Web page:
WHAT TRANSITION? Inside the Supreme Court, O’Connor’s July 1 retirement announcement has made almost no perceptible difference. Petitions still flow into O’Connor’s chambers, her four clerks from last term are leaving in phases and looking for jobs, and her three new clerks are reporting for duty, with plenty of work to do. The reason that so little has changed lies in O’Connor’s carefully worded July 1 letter to Bush, which states her retirement is effective “upon the nomination and confirmation of my successor.” As things are shaping up, that means her new clerks will have at least a couple of months of experience before their settled plans for working seven-day weeks as clerks at the Court for the next year begin to change. The new clerks are Benjamin Horwich, a Stanford Law School grad; Amy Kapczynski, a graduate of Yale; and from Harvard comes Alexander Volokh — yes, the brother of University of California-Los Angeles law professor Eugene Volokh, who also once clerked for O’Connor. So what happens to the trio once O’Connor officially leaves? One will likely stay on, since retired justices are assigned one clerk. It is not certain how that clerk will be picked. When Justice Lewis Powell Jr. retired, his four clerks drew a name out of a hat to decide. As for the other two, they could be redistributed to, or shared with, other justices’ chambers; they could be made available to O’Connor’s successor; or they could be offered the chance to reapply to the Court next term. Or, conceivably, the clerks could be shown the door. After Powell retired abruptly in late June of 1987, two of the three law clerks who suddenly were out on the street had jobs by August. No tears need be shed, then, for the O’Connor clerks whose lives have been scrambled by her resignation. Lawyers at the firms that like to hire Supreme Court law clerks say the O’Connor trio will have just about the same cachet as clerks who spend the entire term at the Court. “Anyone who was hired as a Supreme Court clerk would be a valuable commodity on the market, no matter how long they work there,” says Jones Day partner Michael Carvin, who says he has already talked to some of last term’s O’Connor clerks about jobs at his firm. The clerks — past and future — enter a job market that continues to be stunningly lucrative. Last year, hiring bonuses for Supreme Court clerks topped $150,000 at some firms — in addition to starting salaries at that level or higher. As for O’Connor’s offices, it appears likely she will be uprooted for the second time this year when she retires. Because of the ongoing Court modernization project, she had to move once already, to an office once occupied by Justice William Brennan Jr. Also because of that project, office space is at a premium at the Court. So chances are that when her retirement becomes official, O’Connor will move out of the Court building to the Thurgood Marshall Federal Judiciary Building a few blocks away. The building, opened in 1992, was designed to handle the office needs of up to three retired justices at a time, and both Justices Byron White and Harry Blackmun set up shop there. Back at the Court, if tradition holds, O’Connor’s office space will be offered to current justices, and only if none of them wants to move will it be given to the new junior justice. — Tony Mauro
INSIDE JOBS There will be scores of staffers involved in the upcoming Supreme Court nominee confirmation hearings — including those who work for members both on and off the Senate Judiciary Committee. Only a handful of them, however, will have actually worked as Supreme Court law clerks, a list that includes the Senate Judiciary Committee’s chief counsel, Michael O’Neill, who clerked for Justice Clarence Thomas during the 1996-97 Supreme Court term. There are two former Supreme Court clerks on the Democratic side of the committee: Julie Katzman, who clerked for Breyer during the 1995-96 term, and Susan Davies, who clerked for Justice Anthony Kennedy during the 1994-95 term. Although neither is specifically assigned to the nominations area, each — like most other Judiciary Committee staffers — will work on the nomination once it is announced. And Sen. Edward Kennedy’s (D-Mass.) longtime chief of staff, Carey Parker, clerked for the late Justice Potter Stewart in the 1965-66 term. All of these staffers declined interview requests. Then there are the newest entrants to the group, two 30-year-old former clerks — born eight days apart — on opposite sides of the political spectrum. Both clerked during the 2001-2002 term: Brian Fitzpatrick, who is working nominations for Republican Senate Judiciary Committee member John Cornyn (Texas), and Mirah Horowitz, nominations counsel for Democratic Sen. John Kerry (Mass.). Fitzpatrick clerked for Scalia; Horowitz for Breyer. The year before, they both clerked for separate judges on the U.S. Court of Appeals for the 9th Circuit. And they say their time at the Court could prove helpful to their bosses in the upcoming nominations fight. “You know what the individual justices will be faced with, and you can look back at the record and writings [of the nominee] and know better how they’ll deal with being on the Court,” says Horowitz. And Fitzpatrick says, you realize the importance of intangibles, like personality, and their role in winning over other justices to your point of view. “You understand how a judge approaches a case and how they draft their opinions and what they’re willing to compromise in an effort to gain the majority,” he says. “You learn how important interpersonal skills really are.” — T.R. Goldman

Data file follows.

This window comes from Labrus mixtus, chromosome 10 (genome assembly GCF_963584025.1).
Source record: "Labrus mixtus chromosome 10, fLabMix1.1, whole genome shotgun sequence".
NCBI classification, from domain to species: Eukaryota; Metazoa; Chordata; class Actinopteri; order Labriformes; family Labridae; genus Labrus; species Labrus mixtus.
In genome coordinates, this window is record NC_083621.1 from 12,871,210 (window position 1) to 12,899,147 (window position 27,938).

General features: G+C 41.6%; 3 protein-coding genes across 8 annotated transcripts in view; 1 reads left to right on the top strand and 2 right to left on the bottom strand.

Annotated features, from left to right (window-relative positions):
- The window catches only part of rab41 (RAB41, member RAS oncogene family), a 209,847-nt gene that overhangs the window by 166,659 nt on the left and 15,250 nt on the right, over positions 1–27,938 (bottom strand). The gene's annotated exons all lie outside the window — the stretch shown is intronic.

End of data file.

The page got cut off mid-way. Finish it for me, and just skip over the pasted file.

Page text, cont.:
THE CHIEF WEIGHS IN With more and more talk about Senate confirmation hearings for O’Connor’s replacement being scheduled in September, here is none other than Chief Justice William Rehnquist’s dissenting view, expressed 18 years ago. In a July 16, 1987, letter on file in the late Justice Blackmun’s papers at the Library of Congress, Rehnquist told Blackmun he was “disappointed” that nominee Robert Bork’s hearing might not begin until mid-September “because I think that makes it virtually certain that we will operate with an eight-judge Court for a couple of months into the term.” Rehnquist added, “I guess the Court operated that way from the time Abe Fortas resigned until you took your oath in 1971, but we would be far better off with a full complement.” In fact, Blackmun was sworn in on June 9, 1970, 391 days — and two failed nominations — after Fortas resigned in 1969. As for Bork, his hearings to replace Powell Jr. began on Sept. 17, 1987, and it was not until Oct. 23 that the Senate voted, rejecting his nomination by a 58-42 vote. On Feb. 18, 1988, Kennedy was sworn in, 237 days after Powell retired. — Tony Mauro